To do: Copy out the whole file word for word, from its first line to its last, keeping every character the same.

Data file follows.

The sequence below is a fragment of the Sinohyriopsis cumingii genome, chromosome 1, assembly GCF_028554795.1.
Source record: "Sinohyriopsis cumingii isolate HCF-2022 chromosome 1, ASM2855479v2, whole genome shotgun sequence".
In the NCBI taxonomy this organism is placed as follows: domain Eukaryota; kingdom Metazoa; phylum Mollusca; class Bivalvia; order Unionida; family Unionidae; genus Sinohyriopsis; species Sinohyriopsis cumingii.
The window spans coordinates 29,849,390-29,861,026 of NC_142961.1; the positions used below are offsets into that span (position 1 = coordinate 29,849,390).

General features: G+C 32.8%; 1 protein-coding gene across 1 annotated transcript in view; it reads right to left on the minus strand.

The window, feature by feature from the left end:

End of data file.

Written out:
The sequence below is a fragment of the Sinohyriopsis cumingii genome, chromosome 1, assembly GCF_028554795.1.
Source record: "Sinohyriopsis cumingii isolate HCF-2022 chromosome 1, ASM2855479v2, whole genome shotgun sequence".
In the NCBI taxonomy this organism is placed as follows: domain Eukaryota; kingdom Metazoa; phylum Mollusca; class Bivalvia; order Unionida; family Unionidae; genus Sinohyriopsis; species Sinohyriopsis cumingii.
The window spans coordinates 29,849,390-29,861,026 of NC_142961.1; the positions used below are offsets into that span (position 1 = coordinate 29,849,390).

General features: G+C 32.8%; 1 protein-coding gene across 1 annotated transcript in view; it reads right to left on the minus strand.

The window, feature by feature from the left end: